The fourth gripe I had with it was that it didn't do a good job of location-building in any sense. We get a CG graphic of the layout of the cave pretty soon after the movie starts. The only problem with this is that it becomes pretty pointless after a while since it only shows the mapped areas of the cave, and the action leaves the mapped areas literally five minutes after they get in major trouble. As well, it doesn't do a good job of setting up potential cave geography or signs to look for in finding a path outside of the water; therefore, some pieces of the pathway feel very contrived as a result.

This can be a little jarring when there are other things it does reasonably well. There's an incredible example of "show, don't tell" towards the beginning where one of the more eccentric characters skydives into the cave (no, he doesn't hit his head because of the mouth of the cave is huge) that helps hammer in his eccentric attitude for all of us. And then they manage to successfully set up a Chekov's gun with a shark tooth necklace that one of the characters wears that ends up helping to save his life. So when those two pieces of gold wind up in an otherwise uninteresting first act, the flaws only become more noticeable.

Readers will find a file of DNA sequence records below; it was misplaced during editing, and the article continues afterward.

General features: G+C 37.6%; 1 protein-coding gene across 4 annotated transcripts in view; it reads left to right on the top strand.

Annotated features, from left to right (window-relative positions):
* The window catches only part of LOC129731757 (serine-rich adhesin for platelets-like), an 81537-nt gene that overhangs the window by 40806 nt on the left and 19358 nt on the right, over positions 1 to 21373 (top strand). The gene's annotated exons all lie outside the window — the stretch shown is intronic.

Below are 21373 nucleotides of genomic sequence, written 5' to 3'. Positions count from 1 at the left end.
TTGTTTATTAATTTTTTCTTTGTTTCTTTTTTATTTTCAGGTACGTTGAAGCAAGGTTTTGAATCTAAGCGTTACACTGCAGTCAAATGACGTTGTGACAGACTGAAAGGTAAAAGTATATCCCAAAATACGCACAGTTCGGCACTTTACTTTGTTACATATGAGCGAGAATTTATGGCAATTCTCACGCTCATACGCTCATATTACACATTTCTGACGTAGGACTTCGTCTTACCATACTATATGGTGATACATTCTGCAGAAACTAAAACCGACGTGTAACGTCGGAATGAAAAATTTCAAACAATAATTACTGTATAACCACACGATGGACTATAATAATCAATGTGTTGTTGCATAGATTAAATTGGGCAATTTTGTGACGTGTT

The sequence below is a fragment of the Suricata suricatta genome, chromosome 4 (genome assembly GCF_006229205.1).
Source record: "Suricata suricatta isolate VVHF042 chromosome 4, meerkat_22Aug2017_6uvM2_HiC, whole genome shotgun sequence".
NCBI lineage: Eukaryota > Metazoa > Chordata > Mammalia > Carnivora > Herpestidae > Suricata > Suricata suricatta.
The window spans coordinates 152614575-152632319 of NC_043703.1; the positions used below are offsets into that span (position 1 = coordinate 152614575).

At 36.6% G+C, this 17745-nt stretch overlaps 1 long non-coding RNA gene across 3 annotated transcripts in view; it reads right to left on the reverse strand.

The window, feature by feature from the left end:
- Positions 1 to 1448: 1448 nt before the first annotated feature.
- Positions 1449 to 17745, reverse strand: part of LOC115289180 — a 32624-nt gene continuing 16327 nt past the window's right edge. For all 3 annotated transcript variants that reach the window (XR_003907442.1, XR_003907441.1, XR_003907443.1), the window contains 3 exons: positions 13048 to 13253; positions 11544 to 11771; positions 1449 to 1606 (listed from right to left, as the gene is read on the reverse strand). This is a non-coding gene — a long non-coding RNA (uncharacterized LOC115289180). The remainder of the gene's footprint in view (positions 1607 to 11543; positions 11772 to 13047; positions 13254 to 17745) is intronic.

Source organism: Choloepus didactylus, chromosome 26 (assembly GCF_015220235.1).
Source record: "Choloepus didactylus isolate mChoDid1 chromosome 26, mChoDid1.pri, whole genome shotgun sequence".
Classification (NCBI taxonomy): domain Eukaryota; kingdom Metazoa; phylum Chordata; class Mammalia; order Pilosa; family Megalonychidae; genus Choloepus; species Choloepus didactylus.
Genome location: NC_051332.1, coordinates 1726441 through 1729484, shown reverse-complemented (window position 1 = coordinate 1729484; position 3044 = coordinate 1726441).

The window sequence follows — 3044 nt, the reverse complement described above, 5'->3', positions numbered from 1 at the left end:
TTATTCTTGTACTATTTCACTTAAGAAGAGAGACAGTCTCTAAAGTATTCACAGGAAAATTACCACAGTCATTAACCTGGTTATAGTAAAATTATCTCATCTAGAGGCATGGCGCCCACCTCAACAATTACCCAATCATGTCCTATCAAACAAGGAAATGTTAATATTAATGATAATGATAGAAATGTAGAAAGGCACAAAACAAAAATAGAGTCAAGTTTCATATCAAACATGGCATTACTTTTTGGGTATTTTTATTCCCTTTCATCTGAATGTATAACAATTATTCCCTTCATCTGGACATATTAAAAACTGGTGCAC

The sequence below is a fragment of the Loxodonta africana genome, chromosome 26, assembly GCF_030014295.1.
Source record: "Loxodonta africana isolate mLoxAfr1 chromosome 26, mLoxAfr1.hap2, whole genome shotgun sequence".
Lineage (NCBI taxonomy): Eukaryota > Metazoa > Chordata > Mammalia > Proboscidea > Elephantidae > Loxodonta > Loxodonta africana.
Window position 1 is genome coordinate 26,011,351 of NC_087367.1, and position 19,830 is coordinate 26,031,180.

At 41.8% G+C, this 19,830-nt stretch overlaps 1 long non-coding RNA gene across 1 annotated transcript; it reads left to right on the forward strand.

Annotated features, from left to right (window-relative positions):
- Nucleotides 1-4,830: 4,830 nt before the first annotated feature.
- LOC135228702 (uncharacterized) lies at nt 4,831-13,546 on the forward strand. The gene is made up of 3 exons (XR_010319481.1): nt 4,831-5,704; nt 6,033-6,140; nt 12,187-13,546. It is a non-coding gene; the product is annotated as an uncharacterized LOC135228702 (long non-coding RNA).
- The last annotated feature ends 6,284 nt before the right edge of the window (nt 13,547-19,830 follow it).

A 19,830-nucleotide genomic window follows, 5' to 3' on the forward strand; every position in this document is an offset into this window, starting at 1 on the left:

Overall, Sanctum has multiple problems in its first act, and it drags down the already mostly tepid second and mildly exciting third act down in quality as a result. It can also lead to some plot elements seeming to come from nowhere (it might've been good to know that bat shit is a good way to find a way up in a movie like this before the plot element actually came into play), it can lead to some maddeningly idiotic characterization moments (what the bloody hell was up with the father and son making up after a line that would've gotten any other parent smacked in the face), and it can leave us less invested in the adventure when we're stuck thinking what happened to the other characters. And the first act is one of the biggest reasons why Sanctum failed.